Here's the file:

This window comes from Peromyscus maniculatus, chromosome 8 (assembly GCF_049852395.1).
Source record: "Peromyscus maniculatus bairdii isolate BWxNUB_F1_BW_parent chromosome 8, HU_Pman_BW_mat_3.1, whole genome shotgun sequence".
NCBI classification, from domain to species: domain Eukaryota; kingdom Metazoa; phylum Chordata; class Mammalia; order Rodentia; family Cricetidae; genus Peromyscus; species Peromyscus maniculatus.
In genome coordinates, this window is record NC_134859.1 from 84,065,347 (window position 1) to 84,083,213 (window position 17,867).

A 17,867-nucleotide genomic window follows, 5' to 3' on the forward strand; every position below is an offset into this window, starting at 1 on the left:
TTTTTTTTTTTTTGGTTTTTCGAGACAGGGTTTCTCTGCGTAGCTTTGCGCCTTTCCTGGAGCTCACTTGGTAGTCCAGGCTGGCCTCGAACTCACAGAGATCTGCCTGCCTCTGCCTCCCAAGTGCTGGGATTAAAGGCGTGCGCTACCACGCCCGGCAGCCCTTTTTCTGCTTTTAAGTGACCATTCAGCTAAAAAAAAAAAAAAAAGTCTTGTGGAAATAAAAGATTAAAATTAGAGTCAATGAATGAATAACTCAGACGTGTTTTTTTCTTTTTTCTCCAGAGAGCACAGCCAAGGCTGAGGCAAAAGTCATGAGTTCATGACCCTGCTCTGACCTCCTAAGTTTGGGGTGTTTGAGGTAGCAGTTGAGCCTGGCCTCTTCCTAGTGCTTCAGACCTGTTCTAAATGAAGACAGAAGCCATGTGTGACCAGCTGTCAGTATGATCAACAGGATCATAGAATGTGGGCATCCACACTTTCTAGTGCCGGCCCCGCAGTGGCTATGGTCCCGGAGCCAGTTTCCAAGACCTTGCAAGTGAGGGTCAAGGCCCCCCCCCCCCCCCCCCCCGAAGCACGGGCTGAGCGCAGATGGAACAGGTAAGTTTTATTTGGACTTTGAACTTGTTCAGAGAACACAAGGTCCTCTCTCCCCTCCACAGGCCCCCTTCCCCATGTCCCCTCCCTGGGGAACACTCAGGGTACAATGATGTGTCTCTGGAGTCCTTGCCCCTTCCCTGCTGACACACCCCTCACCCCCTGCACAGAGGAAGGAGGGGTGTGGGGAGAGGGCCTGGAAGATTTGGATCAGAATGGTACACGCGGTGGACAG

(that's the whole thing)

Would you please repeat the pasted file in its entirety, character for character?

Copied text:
This window comes from Peromyscus maniculatus, chromosome 8 (assembly GCF_049852395.1).
Source record: "Peromyscus maniculatus bairdii isolate BWxNUB_F1_BW_parent chromosome 8, HU_Pman_BW_mat_3.1, whole genome shotgun sequence".
NCBI classification, from domain to species: domain Eukaryota; kingdom Metazoa; phylum Chordata; class Mammalia; order Rodentia; family Cricetidae; genus Peromyscus; species Peromyscus maniculatus.
In genome coordinates, this window is record NC_134859.1 from 84,065,347 (window position 1) to 84,083,213 (window position 17,867).

A 17,867-nucleotide genomic window follows, 5' to 3' on the forward strand; every position below is an offset into this window, starting at 1 on the left:
TTTTTTTTTTTTTGGTTTTTCGAGACAGGGTTTCTCTGCGTAGCTTTGCGCCTTTCCTGGAGCTCACTTGGTAGTCCAGGCTGGCCTCGAACTCACAGAGATCTGCCTGCCTCTGCCTCCCAAGTGCTGGGATTAAAGGCGTGCGCTACCACGCCCGGCAGCCCTTTTTCTGCTTTTAAGTGACCATTCAGCTAAAAAAAAAAAAAAAAGTCTTGTGGAAATAAAAGATTAAAATTAGAGTCAATGAATGAATAACTCAGACGTGTTTTTTTCTTTTTTCTCCAGAGAGCACAGCCAAGGCTGAGGCAAAAGTCATGAGTTCATGACCCTGCTCTGACCTCCTAAGTTTGGGGTGTTTGAGGTAGCAGTTGAGCCTGGCCTCTTCCTAGTGCTTCAGACCTGTTCTAAATGAAGACAGAAGCCATGTGTGACCAGCTGTCAGTATGATCAACAGGATCATAGAATGTGGGCATCCACACTTTCTAGTGCCGGCCCCGCAGTGGCTATGGTCCCGGAGCCAGTTTCCAAGACCTTGCAAGTGAGGGTCAAGGCCCCCCCCCCCCCCCCCCCCGAAGCACGGGCTGAGCGCAGATGGAACAGGTAAGTTTTATTTGGACTTTGAACTTGTTCAGAGAACACAAGGTCCTCTCTCCCCTCCACAGGCCCCCTTCCCCATGTCCCCTCCCTGGGGAACACTCAGGGTACAATGATGTGTCTCTGGAGTCCTTGCCCCTTCCCTGCTGACACACCCCTCACCCCCTGCACAGAGGAAGGAGGGGTGTGGGGAGAGGGCCTGGAAGATTTGGATCAGAATGGTACACGCGGTGGACAG